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ngrok vs. Tailscale

As a developer, you might build and test a service locally before deploying it on a central server or in the cloud. Spinning up a new service is often too heavyweight for getting feedback on a new front-end UI or a blog post. Instead, you might want to share your local staged environment directly with others.

ngrok is a developer-oriented tunnelling product that generates public URLs for web servers running on a local machine. It allows others with access to the URL to connect to your machine, even through NATs and firewalls.

Both ngrok and Tailscale allow users to share what’s on their local network with other users. In this article, we’ll compare Tailscale to ngrok so you can decide what’s best for your use case.

Comparison matrix

Tailscale ngrok
Share localhost via URL Yes Yes
WireGuard-based Yes No
Open source Yes (clients but not except coordination server) No
End-to-end encryption Yes No
Role-based access control Yes (uses ACLs) No (can use passwords)
Integrates with identity providers for single sign-on Yes Yes (Google only, paid)
Custom aliases Yes (MagicDNS) Yes (stable URL, paid)
Traffic can be inspected No (end to end encrypted) Yes (all traffic logged)
Certificates for HTTPS traffic to your machine Yes (must be enabled) No (terminates at ngrok.com, must obtain certificates for your own domain)
Works for all traffic Yes Yes (HTTP/S tunnels and TCP tunnels)
Pricing Freemium model (free for individual users, costs for teams and enterprise) Freemium model (free for 1 online process, paid for more)

Initial setup

With ngrok, once you’ve built your web service locally, you can use the ngrok CLI to generate a URL. All you need to do is pass it the type of tunnel and port.

Tailscale needs to be configured at both ends of your connection. You simply install and log into Tailscale on each device using your organization’s SSO identity provider, and create an ACL that allows the two machines to communicate. If you’re on different networks, you can use node sharing to share one host with another.

Connectivity

Both ngrok and Tailscale allow you to connect directly to your local machine hosting a web server from other machines.

ngrok tunnels a connection from your machine to the machine hosting the web server through ngrok.com. A user connects to the url through their browser, which terminates at ngrok.com before forwarding the request to your local machine.

Tailscale allows you to connect directly from your machine to the machine hosting the web server with a peer to peer connection.

Security

By default, ngrok uses a URL address that is public and visible to anyone on the internet. Anyone who has the URL can access your service. For additional security, paid plans include the ability to use IP allowlisting. This allows you to specify exactly which IPs should be able to see the service, but requires manual configuration steps for each new IP. You can also protect URLs using HTTP basic authentication, so that a user needs a password to access your URL.

With Tailscale, everything is private. There are no public addresses ever exposed. The only people who can access your local service over Tailscale are people in your Tailscale network or people you’ve explicitly shared your device with.

Performance

Both ngrok and Tailscale allow you to connect directly from your machine to the machine hosting the web server.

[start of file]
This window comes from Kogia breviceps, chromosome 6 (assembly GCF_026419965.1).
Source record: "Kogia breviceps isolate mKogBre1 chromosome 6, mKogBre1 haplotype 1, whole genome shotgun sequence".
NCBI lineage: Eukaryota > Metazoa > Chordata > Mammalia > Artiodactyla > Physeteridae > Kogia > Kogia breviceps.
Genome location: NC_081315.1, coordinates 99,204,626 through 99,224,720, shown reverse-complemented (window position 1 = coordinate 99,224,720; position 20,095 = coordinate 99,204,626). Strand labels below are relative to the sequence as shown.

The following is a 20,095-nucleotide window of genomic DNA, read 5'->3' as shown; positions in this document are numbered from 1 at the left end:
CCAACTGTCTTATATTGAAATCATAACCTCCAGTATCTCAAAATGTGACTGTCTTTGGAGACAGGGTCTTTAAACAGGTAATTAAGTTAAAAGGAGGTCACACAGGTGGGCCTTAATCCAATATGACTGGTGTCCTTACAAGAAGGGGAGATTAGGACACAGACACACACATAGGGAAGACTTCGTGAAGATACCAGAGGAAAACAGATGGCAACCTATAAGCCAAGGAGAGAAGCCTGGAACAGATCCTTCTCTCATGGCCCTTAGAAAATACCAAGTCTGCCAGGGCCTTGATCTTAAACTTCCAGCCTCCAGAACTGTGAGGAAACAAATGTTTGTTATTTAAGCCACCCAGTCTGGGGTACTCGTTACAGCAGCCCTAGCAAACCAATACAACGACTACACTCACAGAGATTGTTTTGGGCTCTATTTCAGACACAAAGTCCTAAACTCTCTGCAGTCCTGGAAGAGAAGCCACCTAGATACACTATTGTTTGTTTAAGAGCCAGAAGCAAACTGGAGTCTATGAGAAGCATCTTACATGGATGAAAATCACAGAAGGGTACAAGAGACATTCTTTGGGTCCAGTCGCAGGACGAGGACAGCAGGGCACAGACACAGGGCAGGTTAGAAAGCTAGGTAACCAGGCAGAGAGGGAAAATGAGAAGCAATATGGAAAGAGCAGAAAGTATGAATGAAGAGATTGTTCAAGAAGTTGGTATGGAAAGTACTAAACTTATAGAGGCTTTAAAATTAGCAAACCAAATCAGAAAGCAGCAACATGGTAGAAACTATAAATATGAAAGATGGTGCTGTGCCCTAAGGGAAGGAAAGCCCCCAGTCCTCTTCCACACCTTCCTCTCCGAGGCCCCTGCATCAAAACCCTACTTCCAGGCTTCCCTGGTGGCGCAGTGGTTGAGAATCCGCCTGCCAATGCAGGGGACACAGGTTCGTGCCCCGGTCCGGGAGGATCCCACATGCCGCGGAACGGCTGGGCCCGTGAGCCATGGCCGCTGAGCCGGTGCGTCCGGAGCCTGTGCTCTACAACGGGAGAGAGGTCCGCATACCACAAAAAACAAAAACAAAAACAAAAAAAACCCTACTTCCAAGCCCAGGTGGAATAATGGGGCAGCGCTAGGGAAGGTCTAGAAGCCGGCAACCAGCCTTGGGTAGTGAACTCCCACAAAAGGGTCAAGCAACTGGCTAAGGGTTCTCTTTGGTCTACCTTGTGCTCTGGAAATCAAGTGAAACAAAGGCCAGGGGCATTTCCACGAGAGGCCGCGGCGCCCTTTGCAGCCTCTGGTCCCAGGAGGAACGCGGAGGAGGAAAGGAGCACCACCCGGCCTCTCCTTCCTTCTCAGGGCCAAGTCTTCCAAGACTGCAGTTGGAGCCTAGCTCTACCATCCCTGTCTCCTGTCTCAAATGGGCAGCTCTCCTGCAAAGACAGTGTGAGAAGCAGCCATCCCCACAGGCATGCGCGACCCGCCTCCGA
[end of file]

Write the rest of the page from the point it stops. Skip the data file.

ngrok tunnels a connection from your machine to the machine hosting the web server through ngrok.com. A user connects to the url through their browser, which terminates at ngrok.com before forwarding the request to your local machine.

Tailscale allows you to connect directly from your machine to the machine hosting the web server, with a low latency peer to peer connection.

Domain customization

Remembering IP addresses is hard. It can often be easier to type or remember human-readable domain names.

With ngrok, by default the URL address they give you is randomly generated each time you want to expose a service. Their paid plans allow you to create static custom subdomains that are easier to remember when sharing out your local web servers, such as https://myapp.ngrok.io.

With Tailscale, MagicDNS automatically registers human-readable names to your Tailscale devices. If you enable MagicDNS, you can use your device’s DNS name to access your services from other machines.

Suppose your device’s name is “happy-mac.” With MagicDNS enabled, your colleague can just visit happy-mac:3000 in their browser to view your website. No need to type out the Tailscale IP. Your DNS name doesn’t change, so you don’t have to share new URLs each time you restart your server.

Support for other types of services

ngrok allows you to configure both web services over HTTP and HTTPS, as well as other TCP service types over TLS tunnels.

Tailscale doesn’t limit you to TCP. Tailscale supports any IP protocol (TCP, UDP, etc), whereas ngrok only supports TCP. Users often use Tailscale to share other services between their different devices. One example would be sharing an IP camera over Tailscale, or streaming RTSP video over UDP.

The bottom line

If you’re developing a service locally, and are trying to share it over HTTP/S and TCP only, ngrok generates a very simple URL for sharing, so that anyone can access your service from a browser. ngrok is also a good choice when the user you’re sharing with is unable to install a client.

If you’re trying to share a service without it being publicly accessible and with end-to-end encryption, try Tailscale. Tailscale also lets you share more than just TCP based services. Tailscale lets you restrict sharing to a particular set of people, such as those in your organization; security features like SSO are available even on the free tier.

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